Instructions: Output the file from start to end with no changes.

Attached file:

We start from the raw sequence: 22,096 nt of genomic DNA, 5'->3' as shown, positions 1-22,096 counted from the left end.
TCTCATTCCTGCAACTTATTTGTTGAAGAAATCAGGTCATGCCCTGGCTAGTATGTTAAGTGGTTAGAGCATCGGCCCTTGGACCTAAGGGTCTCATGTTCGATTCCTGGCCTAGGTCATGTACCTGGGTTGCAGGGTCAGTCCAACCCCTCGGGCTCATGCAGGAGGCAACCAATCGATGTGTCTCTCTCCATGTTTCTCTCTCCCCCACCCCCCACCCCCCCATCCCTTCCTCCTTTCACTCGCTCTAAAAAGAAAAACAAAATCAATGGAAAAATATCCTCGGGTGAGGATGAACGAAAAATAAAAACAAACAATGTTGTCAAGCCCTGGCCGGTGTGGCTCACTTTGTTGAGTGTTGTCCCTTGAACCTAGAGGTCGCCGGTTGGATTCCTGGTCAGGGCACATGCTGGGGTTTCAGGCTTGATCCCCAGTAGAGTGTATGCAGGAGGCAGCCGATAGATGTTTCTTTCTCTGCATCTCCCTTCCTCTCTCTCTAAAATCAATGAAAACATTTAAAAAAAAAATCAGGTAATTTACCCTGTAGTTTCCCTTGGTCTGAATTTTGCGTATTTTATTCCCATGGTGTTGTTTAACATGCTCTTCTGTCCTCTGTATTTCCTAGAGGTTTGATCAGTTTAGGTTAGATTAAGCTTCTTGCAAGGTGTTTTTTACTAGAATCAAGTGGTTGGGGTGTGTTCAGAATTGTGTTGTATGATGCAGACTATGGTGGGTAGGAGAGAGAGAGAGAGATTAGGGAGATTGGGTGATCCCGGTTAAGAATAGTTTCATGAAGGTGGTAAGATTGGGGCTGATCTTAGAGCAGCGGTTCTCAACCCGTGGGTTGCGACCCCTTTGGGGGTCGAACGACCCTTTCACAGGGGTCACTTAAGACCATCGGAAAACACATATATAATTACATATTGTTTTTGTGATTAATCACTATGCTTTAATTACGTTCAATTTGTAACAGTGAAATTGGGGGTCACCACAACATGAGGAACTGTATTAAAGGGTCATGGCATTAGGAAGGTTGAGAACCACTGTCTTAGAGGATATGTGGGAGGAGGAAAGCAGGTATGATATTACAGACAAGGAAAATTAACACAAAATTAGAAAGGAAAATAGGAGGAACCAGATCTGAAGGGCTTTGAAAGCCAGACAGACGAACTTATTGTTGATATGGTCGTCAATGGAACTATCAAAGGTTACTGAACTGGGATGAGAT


We start from the raw sequence: 22,096 nt of genomic DNA, 5'->3' as shown, positions 1-22,096 counted from the left end.
TCTCATTCCTGCAACTTATTTGTTGAAGAAATCAGGTCATGCCCTGGCTAGTATGTTAAGTGGTTAGAGCATCGGCCCTTGGACCTAAGGGTCTCATGTTCGATTCCTGGCCTAGGTCATGTACCTGGGTTGCAGGGTCAGTCCAACCCCTCGGGCTCATGCAGGAGGCAACCAATCGATGTGTCTCTCTCCATGTTTCTCTCTCCCCCACCCCCCACCCCCCCATCCCTTCCTCCTTTCACTCGCTCTAAAAAGAAAAACAAAATCAATGGAAAAATATCCTCGGGTGAGGATGAACGAAAAATAAAAACAAACAATGTTGTCAAGCCCTGGCCGGTGTGGCTCACTTTGTTGAGTGTTGTCCCTTGAACCTAGAGGTCGCCGGTTGGATTCCTGGTCAGGGCACATGCTGGGGTTTCAGGCTTGATCCCCAGTAGAGTGTATGCAGGAGGCAGCCGATAGATGTTTCTTTCTCTGCATCTCCCTTCCTCTCTCTCTAAAATCAATGAAAACATTTAAAAAAAAAATCAGGTAATTTACCCTGTAGTTTCCCTTGGTCTGAATTTTGCGTATTTTATTCCCATGGTGTTGTTTAACATGCTCTTCTGTCCTCTGTATTTCCTAGAGGTTTGATCAGTTTAGGTTAGATTAAGCTTCTTGCAAGGTGTTTTTTACTAGAATCAAGTGGTTGGGGTGTGTTCAGAATTGTGTTGTATGATGCAGACTATGGTGGGTAGGAGAGAGAGAGAGAGATTAGGGAGATTGGGTGATCCCGGTTAAGAATAGTTTCATGAAGGTGGTAAGATTGGGGCTGATCTTAGAGCAGCGGTTCTCAACCCGTGGGTTGCGACCCCTTTGGGGGTCGAACGACCCTTTCACAGGGGTCACTTAAGACCATCGGAAAACACATATATAATTACATATTGTTTTTGTGATTAATCACTATGCTTTAATTACGTTCAATTTGTAACAGTGAAATTGGGGGTCACCACAACATGAGGAACTGTATTAAAGGGTCATGGCATTAGGAAGGTTGAGAACCACTGTCTTAGAGGATATGTGGGAGGAGGAAAGCAGGTATGATATTACAGACAAGGAAAATTAACACAAAATTAGAAAGGAAAATAGGAGGAACCAGATCTGAAGGGCTTTGAAAGCCAGACAGACGAACTTATTGTTGATATGGTCGTCAATGGAACTATCAAAGGTTACTGAACTGGGATGAGAT